April 29

Higher Severity Vulnerability Patched within Ninja Forms

WordPress Vulnerabilities

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This post was originally published on this site

On April 27, 2020, the Wordfence Risk Intelligence group discovered a Cross-Site Ask for Forgery(CSRF) vulnerability within Ninja Forms, the WordPress plugin with more than 1 million installations. This vulnerability could enable an attacker to technique an administrator into importing a contact page that contains malicious JavaScript and replace any current contact page with the malicious edition.

We reached away to Ninja Type’s security group in accordance with their Responsible Disclosure Guidelines plus they replied inside a few hrs. The plugin had been patched less than a day after our initial get in touch with, on April 28, 2020.

All Wordfence customers, including both Wordfence Superior and free Wordfence customers, are protected from XSS tries against this vulnerability simply by the Wordfence Firewall’s built-in XSS security.


Explanation: Cross-Site Demand Forgery to Stored Cross-Site Scripting
Affected Plugin: Ninja Forms
Plugin Slug: ninja-forms
Affected Versions: < 3.4.24.2
CVE ID: CVE-2020-12462
CVSS Score: 8.8 (Higher)
CVSS Vector: CVSS:3.0/AV:N/AC:L/PR:N/UI:R/S:U/C:H/I:H/A:H
Fully Patched Version: 3.4.24.2

The Ninja Forms plugin comes with a “legacy” mode which allows users to revert its styling and features to those of the plugin’s final 2.9.x version. As part of this feature, it adds several AJAX functions which appear to be intended to import forms and fields between the “legacy” mode and the default mode. While most of these functions used capability checks, two of the functions didn’t check nonces, which are accustomed to verify a request was intentionally sent by way of a legitimate user. One function specifically, ninja_forms_ajax_import_form, allowed importing forms containing custom HTML:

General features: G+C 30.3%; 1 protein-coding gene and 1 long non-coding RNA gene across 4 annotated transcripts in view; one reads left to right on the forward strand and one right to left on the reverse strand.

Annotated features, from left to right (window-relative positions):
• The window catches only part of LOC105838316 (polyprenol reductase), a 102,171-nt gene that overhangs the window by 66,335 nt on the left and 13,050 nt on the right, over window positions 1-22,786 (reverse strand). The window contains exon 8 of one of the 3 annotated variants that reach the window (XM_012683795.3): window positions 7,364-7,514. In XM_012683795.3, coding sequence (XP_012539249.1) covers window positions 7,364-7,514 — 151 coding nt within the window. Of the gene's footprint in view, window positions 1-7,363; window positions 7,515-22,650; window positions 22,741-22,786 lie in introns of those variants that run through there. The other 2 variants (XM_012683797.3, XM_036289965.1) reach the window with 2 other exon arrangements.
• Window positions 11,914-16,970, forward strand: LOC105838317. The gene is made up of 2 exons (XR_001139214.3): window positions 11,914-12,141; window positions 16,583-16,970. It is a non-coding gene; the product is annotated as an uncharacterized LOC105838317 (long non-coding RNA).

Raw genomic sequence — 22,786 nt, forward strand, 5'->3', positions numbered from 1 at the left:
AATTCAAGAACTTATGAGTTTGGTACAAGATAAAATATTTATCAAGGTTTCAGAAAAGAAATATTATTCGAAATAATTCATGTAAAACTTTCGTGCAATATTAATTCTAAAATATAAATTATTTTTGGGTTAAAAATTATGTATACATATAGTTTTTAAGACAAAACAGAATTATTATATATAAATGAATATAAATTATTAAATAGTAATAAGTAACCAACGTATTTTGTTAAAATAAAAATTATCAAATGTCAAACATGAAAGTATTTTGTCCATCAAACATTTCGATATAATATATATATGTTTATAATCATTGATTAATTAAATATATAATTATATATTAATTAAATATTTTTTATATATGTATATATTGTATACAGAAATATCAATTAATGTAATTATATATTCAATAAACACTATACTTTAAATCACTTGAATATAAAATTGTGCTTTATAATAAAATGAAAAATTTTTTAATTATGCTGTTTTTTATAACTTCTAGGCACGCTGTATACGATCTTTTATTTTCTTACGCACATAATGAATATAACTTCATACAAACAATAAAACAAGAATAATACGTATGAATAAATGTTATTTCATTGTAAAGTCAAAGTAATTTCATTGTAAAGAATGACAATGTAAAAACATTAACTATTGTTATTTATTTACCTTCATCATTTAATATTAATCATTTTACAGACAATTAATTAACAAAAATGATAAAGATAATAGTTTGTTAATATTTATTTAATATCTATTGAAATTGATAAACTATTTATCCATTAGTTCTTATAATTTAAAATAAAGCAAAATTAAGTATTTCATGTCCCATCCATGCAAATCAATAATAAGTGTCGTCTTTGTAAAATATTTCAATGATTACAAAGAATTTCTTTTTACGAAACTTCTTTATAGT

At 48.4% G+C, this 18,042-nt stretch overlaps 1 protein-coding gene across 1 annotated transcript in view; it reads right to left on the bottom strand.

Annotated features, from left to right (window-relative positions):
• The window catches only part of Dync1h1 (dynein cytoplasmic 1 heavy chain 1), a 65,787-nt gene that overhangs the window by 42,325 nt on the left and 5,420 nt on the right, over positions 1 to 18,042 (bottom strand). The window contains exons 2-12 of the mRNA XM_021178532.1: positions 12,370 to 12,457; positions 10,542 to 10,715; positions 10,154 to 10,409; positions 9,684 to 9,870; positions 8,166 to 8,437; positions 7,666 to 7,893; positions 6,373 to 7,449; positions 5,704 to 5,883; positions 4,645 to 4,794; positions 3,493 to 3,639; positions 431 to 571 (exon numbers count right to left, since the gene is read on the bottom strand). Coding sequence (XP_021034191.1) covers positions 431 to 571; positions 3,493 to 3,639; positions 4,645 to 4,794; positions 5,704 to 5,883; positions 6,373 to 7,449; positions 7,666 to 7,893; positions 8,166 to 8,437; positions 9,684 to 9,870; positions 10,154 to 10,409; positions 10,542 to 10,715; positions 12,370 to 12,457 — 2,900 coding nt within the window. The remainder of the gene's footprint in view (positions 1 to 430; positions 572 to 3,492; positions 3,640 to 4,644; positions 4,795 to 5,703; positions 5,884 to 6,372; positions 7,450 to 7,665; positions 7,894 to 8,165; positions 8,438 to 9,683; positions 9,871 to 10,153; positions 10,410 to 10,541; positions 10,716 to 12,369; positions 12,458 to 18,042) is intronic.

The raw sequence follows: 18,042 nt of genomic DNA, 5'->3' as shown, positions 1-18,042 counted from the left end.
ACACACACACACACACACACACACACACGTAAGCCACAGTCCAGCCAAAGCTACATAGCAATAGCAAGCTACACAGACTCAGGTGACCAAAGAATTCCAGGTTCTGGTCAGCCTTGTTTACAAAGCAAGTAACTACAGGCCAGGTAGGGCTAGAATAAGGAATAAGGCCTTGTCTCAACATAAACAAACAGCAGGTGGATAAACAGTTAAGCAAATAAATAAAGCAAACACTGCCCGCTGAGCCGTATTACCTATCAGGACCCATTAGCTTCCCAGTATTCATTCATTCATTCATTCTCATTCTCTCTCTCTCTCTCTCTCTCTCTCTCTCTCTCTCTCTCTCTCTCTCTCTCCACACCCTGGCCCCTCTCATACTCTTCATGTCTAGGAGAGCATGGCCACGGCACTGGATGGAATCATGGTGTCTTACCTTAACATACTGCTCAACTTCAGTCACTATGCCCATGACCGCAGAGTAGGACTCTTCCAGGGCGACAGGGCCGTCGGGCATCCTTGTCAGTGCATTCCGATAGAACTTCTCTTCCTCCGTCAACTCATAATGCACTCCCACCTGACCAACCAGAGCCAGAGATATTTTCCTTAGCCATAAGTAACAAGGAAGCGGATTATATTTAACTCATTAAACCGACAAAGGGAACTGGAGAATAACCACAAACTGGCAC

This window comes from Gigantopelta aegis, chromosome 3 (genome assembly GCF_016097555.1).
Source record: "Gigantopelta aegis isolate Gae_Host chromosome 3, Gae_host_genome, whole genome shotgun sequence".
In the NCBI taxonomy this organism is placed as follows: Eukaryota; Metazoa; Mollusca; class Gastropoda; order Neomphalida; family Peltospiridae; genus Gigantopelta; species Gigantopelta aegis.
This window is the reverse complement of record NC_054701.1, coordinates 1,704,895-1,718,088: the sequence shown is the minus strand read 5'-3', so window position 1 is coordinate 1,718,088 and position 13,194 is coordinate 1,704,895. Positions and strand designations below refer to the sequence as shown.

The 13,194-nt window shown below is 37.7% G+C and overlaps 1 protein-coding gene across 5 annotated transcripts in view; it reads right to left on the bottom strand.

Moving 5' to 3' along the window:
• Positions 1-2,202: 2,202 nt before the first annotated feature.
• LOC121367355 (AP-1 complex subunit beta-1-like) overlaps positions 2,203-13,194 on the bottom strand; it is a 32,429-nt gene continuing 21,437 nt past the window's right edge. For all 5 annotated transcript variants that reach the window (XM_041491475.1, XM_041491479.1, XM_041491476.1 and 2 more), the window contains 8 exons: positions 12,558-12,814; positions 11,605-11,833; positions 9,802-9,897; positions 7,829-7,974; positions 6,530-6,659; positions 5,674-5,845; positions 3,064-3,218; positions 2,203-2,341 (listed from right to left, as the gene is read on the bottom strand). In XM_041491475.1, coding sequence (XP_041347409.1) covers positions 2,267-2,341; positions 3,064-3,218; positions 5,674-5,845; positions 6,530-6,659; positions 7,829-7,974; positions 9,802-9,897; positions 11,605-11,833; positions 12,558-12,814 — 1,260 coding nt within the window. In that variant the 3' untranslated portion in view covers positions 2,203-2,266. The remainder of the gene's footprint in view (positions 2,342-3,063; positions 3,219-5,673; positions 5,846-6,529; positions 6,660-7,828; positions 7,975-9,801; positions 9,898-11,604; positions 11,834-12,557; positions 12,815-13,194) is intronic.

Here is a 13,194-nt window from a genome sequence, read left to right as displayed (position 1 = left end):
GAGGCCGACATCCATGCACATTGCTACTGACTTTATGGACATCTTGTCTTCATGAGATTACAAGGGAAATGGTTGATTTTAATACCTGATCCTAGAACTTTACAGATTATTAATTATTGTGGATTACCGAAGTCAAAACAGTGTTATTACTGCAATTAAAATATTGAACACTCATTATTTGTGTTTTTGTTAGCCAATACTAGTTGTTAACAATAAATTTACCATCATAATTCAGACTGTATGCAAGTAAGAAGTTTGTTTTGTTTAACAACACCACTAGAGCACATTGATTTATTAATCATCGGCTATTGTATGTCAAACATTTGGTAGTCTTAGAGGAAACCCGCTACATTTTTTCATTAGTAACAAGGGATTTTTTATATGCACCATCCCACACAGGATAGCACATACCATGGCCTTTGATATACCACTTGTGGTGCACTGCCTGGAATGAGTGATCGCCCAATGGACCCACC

add_action( 'wp_ajax_ninja_forms_ajax_import_form', 'ninja_forms_ajax_import_form' );
function ninja_forms_ajax_import_form()
   if( ! current_user_can( apply_filters( 'ninja_forms_admin_upgrade_import_form_capabilities', 'manage_options' ) ) ) return;

   $import = stripslashes( $_POST[ 'import' ] );

   $form_id = ( isset( $_POST[ 'formID' ] ) ) ? absint( $_POST[ 'formID' ] ) : '';

   WPN_Helper::delete_nf_cache( $form_id ); // Bust the cache.

   Ninja_Forms()->form()->import_form( $import, TRUE, $form_id, TRUE );

   if( isset( $_POST[ 'flagged' ] ) && $_POST[ 'flagged' ] )
       $form = Ninja_Forms()->form( $form_id )->get();
       $form->update_setting( 'lock', TRUE );
       $form->save();
   

   echo json_encode( array( 'export' => WPN_Helper::esc_html($_POST['import']), 'import' => $import ) );
   wp_die();

As such, if an attacker could trick an administrator into clicking a crafted link, they might spoof a request using that administrator’s session and import an application containing malicious JavaScript in to the site. Worse yet, it had been possible to displace any existing form on the website basic imported forms by setting the formID $_POST parameter to the ID of an existing form.